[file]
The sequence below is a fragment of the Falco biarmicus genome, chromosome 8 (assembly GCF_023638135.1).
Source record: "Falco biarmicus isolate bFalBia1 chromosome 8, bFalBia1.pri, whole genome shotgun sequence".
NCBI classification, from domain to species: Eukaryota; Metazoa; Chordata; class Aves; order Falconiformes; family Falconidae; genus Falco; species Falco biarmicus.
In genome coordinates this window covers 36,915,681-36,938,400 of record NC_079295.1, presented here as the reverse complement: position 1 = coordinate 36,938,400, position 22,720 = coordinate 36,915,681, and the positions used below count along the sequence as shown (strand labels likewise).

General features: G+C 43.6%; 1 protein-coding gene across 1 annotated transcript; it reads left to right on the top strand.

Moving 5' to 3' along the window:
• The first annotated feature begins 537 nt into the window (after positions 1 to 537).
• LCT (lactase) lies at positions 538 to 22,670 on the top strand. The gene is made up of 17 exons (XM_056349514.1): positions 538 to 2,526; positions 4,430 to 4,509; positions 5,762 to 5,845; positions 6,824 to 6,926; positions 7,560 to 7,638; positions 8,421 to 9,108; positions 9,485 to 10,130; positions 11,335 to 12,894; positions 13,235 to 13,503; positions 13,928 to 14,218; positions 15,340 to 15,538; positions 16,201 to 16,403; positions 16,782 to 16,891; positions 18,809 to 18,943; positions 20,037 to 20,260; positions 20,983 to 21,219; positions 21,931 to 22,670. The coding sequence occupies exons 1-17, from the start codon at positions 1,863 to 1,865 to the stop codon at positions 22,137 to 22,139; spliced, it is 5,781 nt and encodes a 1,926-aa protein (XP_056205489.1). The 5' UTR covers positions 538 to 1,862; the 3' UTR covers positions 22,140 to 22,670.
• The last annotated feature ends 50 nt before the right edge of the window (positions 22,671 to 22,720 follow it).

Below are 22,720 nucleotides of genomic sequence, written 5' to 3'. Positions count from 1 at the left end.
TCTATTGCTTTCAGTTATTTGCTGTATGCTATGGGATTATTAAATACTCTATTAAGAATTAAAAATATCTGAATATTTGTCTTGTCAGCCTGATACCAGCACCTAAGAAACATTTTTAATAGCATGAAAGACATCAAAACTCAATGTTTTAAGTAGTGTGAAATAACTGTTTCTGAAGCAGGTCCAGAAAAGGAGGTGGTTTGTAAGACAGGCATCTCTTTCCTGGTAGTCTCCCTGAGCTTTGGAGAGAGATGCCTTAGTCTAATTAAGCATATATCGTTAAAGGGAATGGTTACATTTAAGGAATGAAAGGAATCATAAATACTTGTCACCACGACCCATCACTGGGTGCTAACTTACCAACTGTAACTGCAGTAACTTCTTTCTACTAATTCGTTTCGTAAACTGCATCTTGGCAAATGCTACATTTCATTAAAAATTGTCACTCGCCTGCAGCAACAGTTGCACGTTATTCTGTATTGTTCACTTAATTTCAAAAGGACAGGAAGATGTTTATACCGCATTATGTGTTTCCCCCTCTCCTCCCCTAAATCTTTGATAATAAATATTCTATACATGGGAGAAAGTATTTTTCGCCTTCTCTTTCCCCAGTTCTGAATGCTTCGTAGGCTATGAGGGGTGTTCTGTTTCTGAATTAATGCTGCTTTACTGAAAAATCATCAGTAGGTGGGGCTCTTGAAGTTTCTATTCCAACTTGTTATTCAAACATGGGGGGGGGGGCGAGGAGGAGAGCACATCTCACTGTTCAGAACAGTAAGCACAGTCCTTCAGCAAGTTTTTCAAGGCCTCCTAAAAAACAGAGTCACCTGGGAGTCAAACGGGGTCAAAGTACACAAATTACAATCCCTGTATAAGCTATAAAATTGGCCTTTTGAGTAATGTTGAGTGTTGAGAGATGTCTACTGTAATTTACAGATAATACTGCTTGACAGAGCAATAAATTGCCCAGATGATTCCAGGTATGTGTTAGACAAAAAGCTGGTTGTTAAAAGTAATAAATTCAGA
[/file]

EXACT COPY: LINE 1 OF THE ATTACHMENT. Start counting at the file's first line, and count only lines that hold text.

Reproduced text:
The sequence below is a fragment of the Falco biarmicus genome, chromosome 8 (assembly GCF_023638135.1).